Historical Treasure: The Terre Haute House: Ahead of its time

Submitted photoHistorical place: Items from the Terre Haute House on display at the Vigo County History Center.

The Terre Haute House, located at the junction of U.S. 40 and Wabash Avenue, was a landmark in downtown Terre Haute for well over 150 years. The first hotel on the site was called the Prairie House, built by local philanthropist Chauncey Rose and graced the heart of the city from 1838 to 1841. In 1855, renamed the Terre Haute House, the renovated hotel would flourish due to the success of the nearby Wabash and Erie Canal. As the premier destination in Terre Haute, many politicians and celebrities frequented the hotel.

One in particular graced the Terre Haute House in 1872: the great African American abolitionist and orator Frederick Douglass. His stay was historic and this year marks its 150th anniversary.

At a time when African Americans were being systematically stripped of the rights that were granted to them post-Civil War, that the Terre Haute hotel opened its doors to Douglass was remarkable. It is this researcher’s contention that Douglass’s stay at the Terre Haute House was the first time that a person of African American descent was allowed to stay at that hotel or any of the premier hotels in the city.

Four years earlier, in 1868, during his first of approximately nine visits to Terre Haute, he was denied admittance to the Terre Haute House or any of the other quality hotels. In 1870, while on a short stop en route to a speaking engagement in Rockville, Indiana, Douglass was allowed to dine at the establishment, an event deemed newsworthy by local newspapers. During his 1884 stay, Douglass signed a piece of the Terre Haute House stationery (on display at the Vigo County History Center). It should be noted that until his death in 1895, Douglass was still denied admittance to premier hotels across the country, a situation codified in 1896 in Plessy vs Ferguson which established the doctrine of “separate but equal.”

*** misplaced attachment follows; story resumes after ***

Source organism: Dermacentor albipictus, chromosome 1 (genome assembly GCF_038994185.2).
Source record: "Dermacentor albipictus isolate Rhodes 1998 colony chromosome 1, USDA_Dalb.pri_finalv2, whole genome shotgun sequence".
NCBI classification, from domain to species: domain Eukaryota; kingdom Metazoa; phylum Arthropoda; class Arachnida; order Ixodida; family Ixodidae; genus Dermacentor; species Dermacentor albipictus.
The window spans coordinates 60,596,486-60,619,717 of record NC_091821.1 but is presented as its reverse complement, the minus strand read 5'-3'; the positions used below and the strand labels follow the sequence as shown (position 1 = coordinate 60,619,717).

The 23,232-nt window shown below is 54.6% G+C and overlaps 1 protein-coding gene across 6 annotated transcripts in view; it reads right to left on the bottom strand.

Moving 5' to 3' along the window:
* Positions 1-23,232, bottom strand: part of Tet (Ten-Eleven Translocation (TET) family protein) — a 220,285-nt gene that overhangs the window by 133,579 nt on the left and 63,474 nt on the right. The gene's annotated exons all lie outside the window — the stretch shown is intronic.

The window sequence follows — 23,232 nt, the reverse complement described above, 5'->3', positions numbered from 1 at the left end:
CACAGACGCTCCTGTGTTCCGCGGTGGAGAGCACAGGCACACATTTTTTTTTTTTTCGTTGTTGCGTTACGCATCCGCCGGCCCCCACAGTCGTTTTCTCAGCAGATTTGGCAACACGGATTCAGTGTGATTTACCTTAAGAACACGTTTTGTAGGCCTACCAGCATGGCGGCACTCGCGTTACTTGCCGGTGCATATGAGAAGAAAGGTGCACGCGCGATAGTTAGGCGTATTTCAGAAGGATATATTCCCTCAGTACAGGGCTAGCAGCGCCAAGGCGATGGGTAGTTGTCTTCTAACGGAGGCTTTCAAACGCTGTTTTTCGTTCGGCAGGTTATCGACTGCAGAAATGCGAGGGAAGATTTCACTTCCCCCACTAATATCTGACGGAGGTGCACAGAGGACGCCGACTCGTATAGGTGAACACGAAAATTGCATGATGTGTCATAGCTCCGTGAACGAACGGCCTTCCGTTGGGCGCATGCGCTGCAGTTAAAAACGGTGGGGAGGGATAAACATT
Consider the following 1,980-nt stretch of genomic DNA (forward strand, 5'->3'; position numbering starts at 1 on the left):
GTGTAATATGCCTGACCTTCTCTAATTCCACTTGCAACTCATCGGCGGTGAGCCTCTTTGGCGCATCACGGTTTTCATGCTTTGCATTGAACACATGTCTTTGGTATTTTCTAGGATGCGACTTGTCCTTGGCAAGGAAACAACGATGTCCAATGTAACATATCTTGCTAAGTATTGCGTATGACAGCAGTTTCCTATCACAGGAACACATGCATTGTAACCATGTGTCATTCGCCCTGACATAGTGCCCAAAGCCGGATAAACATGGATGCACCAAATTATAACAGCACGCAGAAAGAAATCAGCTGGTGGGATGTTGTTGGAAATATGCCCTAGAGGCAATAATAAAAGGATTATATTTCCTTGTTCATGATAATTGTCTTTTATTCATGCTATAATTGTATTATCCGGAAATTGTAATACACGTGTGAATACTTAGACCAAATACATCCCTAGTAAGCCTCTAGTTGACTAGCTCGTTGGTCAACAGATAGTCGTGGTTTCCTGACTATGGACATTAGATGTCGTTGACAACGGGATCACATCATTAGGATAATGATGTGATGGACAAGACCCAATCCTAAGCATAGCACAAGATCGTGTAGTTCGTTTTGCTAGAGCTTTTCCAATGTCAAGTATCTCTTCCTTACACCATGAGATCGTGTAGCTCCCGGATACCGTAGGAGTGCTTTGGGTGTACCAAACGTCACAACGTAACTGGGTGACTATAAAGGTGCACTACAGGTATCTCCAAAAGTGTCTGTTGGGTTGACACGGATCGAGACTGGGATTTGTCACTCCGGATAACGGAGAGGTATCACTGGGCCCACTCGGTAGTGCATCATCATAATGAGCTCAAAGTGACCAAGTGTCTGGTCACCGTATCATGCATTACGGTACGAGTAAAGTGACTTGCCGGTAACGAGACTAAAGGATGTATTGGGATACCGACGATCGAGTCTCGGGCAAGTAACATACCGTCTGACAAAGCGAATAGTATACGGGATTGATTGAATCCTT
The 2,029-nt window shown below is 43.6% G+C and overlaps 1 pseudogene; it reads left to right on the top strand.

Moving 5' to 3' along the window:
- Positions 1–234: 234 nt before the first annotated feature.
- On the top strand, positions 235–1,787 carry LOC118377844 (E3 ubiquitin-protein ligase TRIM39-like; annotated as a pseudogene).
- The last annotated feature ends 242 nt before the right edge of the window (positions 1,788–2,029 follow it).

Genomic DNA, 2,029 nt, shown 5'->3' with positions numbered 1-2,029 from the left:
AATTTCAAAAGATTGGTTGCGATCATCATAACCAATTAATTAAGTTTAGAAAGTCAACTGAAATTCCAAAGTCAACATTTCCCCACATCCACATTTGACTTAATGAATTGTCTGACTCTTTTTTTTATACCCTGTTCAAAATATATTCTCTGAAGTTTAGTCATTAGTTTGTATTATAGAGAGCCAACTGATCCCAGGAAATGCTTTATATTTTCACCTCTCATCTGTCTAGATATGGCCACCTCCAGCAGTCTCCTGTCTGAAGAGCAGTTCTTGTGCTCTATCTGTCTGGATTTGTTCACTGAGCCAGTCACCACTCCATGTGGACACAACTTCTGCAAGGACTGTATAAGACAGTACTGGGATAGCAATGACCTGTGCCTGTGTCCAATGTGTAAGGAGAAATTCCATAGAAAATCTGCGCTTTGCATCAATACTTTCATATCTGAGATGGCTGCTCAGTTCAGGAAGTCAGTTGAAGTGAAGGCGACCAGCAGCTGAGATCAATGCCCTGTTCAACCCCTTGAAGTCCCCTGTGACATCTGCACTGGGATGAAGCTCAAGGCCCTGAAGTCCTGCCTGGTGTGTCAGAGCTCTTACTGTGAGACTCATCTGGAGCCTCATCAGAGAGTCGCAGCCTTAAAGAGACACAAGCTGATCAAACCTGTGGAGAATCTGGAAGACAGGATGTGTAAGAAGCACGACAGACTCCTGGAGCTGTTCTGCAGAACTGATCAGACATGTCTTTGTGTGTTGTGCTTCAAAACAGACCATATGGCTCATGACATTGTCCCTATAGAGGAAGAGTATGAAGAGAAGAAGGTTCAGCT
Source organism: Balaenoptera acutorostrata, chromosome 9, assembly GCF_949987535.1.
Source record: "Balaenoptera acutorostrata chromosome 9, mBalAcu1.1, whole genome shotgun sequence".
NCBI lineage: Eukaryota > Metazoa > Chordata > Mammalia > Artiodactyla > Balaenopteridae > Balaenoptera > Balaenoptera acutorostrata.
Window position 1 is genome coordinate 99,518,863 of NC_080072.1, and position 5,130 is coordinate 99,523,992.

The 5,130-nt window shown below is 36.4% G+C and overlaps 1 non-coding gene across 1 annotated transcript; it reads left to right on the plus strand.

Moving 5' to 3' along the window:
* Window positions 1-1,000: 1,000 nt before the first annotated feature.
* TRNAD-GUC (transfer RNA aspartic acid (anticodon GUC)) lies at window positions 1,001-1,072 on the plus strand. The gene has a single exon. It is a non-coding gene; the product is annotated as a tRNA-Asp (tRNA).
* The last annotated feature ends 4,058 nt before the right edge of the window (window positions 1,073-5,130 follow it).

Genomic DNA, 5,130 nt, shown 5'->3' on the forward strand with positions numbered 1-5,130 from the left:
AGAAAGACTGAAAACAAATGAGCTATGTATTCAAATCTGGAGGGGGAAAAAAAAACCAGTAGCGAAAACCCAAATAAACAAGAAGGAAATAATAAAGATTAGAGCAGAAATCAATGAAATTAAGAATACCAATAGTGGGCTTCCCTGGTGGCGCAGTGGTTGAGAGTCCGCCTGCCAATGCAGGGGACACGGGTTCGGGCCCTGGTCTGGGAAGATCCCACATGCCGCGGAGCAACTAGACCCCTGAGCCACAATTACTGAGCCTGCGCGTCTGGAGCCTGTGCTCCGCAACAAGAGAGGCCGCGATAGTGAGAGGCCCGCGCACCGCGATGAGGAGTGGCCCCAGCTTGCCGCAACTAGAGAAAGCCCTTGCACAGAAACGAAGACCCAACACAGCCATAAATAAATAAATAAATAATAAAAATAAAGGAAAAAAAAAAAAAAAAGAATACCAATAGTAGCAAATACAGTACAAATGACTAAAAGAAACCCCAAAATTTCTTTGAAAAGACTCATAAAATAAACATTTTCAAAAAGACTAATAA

Eventually the hotel was acquired by Terre Haute entrepreneur Crawford Fairbanks whose family oversaw the razing and then establishment of the new Terre Haute House in 1927-1928. This week’s Historical Treasure is a collection of Terre Haute House paper items.

The first, a postcard depicting the 19th century Terre Haute House. The next is a postcard of the second Terre Haute House circa 1907. Notice the grand turrets and the Renaissance Revival style of the hotel. Pictured are several horse and buggies. The third item is a postcard depicting the last Terre Haute House which was razed in 2005. Today, the location of the various iterations of a once grand hotel is the home of the Hilton Garden Inn which opened its doors in 2007 and is now a very popular destination for visitors and celebrities alike. These items are just a small window into a hotel that a century and a half ago took the bold, progressive, and perhaps unprecedented, step when it came to race relations.

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